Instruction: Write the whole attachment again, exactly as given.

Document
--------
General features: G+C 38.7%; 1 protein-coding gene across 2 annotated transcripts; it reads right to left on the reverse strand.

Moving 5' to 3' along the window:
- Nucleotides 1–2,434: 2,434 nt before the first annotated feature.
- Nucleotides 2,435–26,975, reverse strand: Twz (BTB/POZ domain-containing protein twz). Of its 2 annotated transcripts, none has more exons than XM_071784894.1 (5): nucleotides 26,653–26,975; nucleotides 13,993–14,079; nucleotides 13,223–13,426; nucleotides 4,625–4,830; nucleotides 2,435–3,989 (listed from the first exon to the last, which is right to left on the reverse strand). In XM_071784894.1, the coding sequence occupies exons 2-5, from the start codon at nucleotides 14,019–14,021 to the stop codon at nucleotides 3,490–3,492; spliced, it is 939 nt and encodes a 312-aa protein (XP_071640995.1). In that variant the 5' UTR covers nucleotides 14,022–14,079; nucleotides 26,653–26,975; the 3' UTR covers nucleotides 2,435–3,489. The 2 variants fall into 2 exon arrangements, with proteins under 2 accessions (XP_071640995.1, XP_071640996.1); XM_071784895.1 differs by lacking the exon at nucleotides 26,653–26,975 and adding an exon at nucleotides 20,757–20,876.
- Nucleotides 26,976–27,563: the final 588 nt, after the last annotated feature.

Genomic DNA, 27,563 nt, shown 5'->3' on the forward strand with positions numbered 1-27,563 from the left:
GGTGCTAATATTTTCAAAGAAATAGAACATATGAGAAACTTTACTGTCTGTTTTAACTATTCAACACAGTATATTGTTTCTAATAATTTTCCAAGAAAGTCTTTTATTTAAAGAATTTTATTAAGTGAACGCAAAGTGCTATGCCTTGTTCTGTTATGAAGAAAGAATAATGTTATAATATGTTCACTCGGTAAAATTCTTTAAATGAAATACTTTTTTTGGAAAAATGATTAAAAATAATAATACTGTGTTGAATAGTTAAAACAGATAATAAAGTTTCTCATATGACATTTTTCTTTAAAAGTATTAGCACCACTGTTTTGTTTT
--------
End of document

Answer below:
General features: G+C 38.7%; 1 protein-coding gene across 2 annotated transcripts; it reads right to left on the reverse strand.

Moving 5' to 3' along the window:
- Nucleotides 1–2,434: 2,434 nt before the first annotated feature.
- Nucleotides 2,435–26,975, reverse strand: Twz (BTB/POZ domain-containing protein twz). Of its 2 annotated transcripts, none has more exons than XM_071784894.1 (5): nucleotides 26,653–26,975; nucleotides 13,993–14,079; nucleotides 13,223–13,426; nucleotides 4,625–4,830; nucleotides 2,435–3,989 (listed from the first exon to the last, which is right to left on the reverse strand). In XM_071784894.1, the coding sequence occupies exons 2-5, from the start codon at nucleotides 14,019–14,021 to the stop codon at nucleotides 3,490–3,492; spliced, it is 939 nt and encodes a 312-aa protein (XP_071640995.1). In that variant the 5' UTR covers nucleotides 14,022–14,079; nucleotides 26,653–26,975; the 3' UTR covers nucleotides 2,435–3,489. The 2 variants fall into 2 exon arrangements, with proteins under 2 accessions (XP_071640995.1, XP_071640996.1); XM_071784895.1 differs by lacking the exon at nucleotides 26,653–26,975 and adding an exon at nucleotides 20,757–20,876.
- Nucleotides 26,976–27,563: the final 588 nt, after the last annotated feature.

Genomic DNA, 27,563 nt, shown 5'->3' on the forward strand with positions numbered 1-27,563 from the left:
GGTGCTAATATTTTCAAAGAAATAGAACATATGAGAAACTTTACTGTCTGTTTTAACTATTCAACACAGTATATTGTTTCTAATAATTTTCCAAGAAAGTCTTTTATTTAAAGAATTTTATTAAGTGAACGCAAAGTGCTATGCCTTGTTCTGTTATGAAGAAAGAATAATGTTATAATATGTTCACTCGGTAAAATTCTTTAAATGAAATACTTTTTTTGGAAAAATGATTAAAAATAATAATACTGTGTTGAATAGTTAAAACAGATAATAAAGTTTCTCATATGACATTTTTCTTTAAAAGTATTAGCACCACTGTTTTGTTTT